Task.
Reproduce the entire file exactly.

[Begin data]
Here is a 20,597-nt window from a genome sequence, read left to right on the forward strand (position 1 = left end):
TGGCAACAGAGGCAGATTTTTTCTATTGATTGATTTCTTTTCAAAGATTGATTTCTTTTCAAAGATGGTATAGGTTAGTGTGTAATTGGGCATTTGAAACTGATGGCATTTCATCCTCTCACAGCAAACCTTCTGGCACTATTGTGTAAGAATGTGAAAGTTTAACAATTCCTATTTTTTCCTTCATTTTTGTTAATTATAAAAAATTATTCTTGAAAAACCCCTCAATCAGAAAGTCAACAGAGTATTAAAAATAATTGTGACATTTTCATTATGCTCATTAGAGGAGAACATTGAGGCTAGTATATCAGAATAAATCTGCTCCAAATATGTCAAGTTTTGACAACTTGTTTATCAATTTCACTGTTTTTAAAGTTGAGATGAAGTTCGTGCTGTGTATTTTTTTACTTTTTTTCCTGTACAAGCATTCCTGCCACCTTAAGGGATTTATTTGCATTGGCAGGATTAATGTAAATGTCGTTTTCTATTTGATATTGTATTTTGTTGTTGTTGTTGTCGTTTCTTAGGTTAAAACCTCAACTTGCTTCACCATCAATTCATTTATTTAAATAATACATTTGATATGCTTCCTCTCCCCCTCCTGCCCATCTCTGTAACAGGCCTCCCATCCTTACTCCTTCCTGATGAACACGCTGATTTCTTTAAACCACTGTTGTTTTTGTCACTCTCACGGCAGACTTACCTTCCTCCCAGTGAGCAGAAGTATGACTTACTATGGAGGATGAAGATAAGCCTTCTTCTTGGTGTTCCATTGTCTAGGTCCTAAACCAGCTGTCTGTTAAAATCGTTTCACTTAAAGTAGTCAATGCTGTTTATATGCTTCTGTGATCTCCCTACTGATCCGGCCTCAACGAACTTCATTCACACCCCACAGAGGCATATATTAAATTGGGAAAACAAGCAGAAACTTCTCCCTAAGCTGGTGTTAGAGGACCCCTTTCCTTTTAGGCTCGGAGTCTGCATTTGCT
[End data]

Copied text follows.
Here is a 20,597-nt window from a genome sequence, read left to right on the forward strand (position 1 = left end):
TGGCAACAGAGGCAGATTTTTTCTATTGATTGATTTCTTTTCAAAGATTGATTTCTTTTCAAAGATGGTATAGGTTAGTGTGTAATTGGGCATTTGAAACTGATGGCATTTCATCCTCTCACAGCAAACCTTCTGGCACTATTGTGTAAGAATGTGAAAGTTTAACAATTCCTATTTTTTCCTTCATTTTTGTTAATTATAAAAAATTATTCTTGAAAAACCCCTCAATCAGAAAGTCAACAGAGTATTAAAAATAATTGTGACATTTTCATTATGCTCATTAGAGGAGAACATTGAGGCTAGTATATCAGAATAAATCTGCTCCAAATATGTCAAGTTTTGACAACTTGTTTATCAATTTCACTGTTTTTAAAGTTGAGATGAAGTTCGTGCTGTGTATTTTTTTACTTTTTTTCCTGTACAAGCATTCCTGCCACCTTAAGGGATTTATTTGCATTGGCAGGATTAATGTAAATGTCGTTTTCTATTTGATATTGTATTTTGTTGTTGTTGTTGTCGTTTCTTAGGTTAAAACCTCAACTTGCTTCACCATCAATTCATTTATTTAAATAATACATTTGATATGCTTCCTCTCCCCCTCCTGCCCATCTCTGTAACAGGCCTCCCATCCTTACTCCTTCCTGATGAACACGCTGATTTCTTTAAACCACTGTTGTTTTTGTCACTCTCACGGCAGACTTACCTTCCTCCCAGTGAGCAGAAGTATGACTTACTATGGAGGATGAAGATAAGCCTTCTTCTTGGTGTTCCATTGTCTAGGTCCTAAACCAGCTGTCTGTTAAAATCGTTTCACTTAAAGTAGTCAATGCTGTTTATATGCTTCTGTGATCTCCCTACTGATCCGGCCTCAACGAACTTCATTCACACCCCACAGAGGCATATATTAAATTGGGAAAACAAGCAGAAACTTCTCCCTAAGCTGGTGTTAGAGGACCCCTTTCCTTTTAGGCTCGGAGTCTGCATTTGCT